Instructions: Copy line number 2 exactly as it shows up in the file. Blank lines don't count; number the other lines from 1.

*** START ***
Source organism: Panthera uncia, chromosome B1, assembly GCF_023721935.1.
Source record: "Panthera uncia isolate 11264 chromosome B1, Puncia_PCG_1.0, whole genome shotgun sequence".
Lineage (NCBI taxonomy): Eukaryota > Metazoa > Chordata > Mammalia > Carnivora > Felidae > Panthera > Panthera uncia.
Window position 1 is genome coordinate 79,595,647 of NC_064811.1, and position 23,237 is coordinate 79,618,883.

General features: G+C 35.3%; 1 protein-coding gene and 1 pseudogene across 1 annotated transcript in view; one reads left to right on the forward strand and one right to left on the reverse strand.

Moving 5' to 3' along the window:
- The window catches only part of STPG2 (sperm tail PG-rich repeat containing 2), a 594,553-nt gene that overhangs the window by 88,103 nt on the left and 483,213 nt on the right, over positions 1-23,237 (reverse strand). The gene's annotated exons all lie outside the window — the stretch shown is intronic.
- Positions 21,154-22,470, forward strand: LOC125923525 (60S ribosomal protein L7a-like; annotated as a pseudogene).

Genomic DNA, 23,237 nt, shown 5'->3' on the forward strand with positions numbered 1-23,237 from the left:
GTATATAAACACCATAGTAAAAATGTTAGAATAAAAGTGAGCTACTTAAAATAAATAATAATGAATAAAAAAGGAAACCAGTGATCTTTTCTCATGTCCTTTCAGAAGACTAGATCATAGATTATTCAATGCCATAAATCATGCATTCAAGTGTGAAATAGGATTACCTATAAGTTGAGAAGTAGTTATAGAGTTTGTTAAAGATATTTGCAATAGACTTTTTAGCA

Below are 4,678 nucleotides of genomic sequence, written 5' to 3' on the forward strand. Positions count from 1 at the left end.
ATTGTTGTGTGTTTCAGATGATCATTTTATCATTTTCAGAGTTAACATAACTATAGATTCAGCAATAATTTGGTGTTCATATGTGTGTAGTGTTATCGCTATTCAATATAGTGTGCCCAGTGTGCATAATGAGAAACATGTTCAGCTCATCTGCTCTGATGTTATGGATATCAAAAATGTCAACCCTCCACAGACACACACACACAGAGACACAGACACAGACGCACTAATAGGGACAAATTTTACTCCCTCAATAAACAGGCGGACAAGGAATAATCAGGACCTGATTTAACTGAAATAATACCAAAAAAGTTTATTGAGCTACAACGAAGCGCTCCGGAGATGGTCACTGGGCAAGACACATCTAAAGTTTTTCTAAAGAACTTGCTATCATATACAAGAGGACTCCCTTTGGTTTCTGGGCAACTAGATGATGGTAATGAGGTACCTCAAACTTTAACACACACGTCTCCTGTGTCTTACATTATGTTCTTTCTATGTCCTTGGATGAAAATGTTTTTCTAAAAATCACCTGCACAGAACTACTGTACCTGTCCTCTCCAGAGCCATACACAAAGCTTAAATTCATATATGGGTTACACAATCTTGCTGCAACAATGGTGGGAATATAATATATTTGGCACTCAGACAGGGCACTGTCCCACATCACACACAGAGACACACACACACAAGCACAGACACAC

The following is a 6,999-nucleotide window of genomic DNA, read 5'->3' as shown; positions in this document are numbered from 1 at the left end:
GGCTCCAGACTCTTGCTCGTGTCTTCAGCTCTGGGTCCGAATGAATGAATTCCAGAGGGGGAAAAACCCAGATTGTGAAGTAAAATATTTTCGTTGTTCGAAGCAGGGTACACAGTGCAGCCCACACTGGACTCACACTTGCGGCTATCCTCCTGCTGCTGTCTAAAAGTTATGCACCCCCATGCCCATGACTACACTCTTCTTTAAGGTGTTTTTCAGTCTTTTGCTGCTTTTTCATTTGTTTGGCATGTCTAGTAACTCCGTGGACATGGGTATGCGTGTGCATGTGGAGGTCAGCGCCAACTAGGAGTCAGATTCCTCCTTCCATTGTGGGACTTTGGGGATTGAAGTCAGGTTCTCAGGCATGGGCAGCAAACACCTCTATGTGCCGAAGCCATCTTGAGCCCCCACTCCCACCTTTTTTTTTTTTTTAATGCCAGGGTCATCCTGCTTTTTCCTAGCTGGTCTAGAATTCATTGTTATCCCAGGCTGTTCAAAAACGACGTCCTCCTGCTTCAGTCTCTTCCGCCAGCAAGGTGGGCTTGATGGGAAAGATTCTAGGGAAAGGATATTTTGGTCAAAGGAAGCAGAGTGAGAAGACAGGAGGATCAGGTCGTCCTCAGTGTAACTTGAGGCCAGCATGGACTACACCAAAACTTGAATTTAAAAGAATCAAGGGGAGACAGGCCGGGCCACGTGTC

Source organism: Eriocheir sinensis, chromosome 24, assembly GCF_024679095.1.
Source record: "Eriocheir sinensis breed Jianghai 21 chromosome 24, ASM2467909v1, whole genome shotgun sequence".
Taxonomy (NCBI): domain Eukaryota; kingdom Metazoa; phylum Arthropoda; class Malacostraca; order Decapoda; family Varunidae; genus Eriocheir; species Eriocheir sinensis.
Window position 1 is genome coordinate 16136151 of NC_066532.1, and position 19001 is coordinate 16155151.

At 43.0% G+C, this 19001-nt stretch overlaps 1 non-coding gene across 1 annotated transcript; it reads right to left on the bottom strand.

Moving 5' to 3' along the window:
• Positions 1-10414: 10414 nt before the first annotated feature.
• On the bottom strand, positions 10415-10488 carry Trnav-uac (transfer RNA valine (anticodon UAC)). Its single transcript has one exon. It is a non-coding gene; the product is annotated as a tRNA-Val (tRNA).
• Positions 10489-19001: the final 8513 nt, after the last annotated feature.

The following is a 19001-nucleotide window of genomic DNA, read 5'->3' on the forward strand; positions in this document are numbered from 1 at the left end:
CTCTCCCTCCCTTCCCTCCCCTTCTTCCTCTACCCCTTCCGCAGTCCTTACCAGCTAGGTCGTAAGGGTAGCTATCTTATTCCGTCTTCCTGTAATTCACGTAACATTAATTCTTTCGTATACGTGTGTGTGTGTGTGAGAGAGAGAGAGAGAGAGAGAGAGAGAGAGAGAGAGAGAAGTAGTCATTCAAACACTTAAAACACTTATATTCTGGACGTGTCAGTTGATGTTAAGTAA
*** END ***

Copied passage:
Source record: "Panthera uncia isolate 11264 chromosome B1, Puncia_PCG_1.0, whole genome shotgun sequence".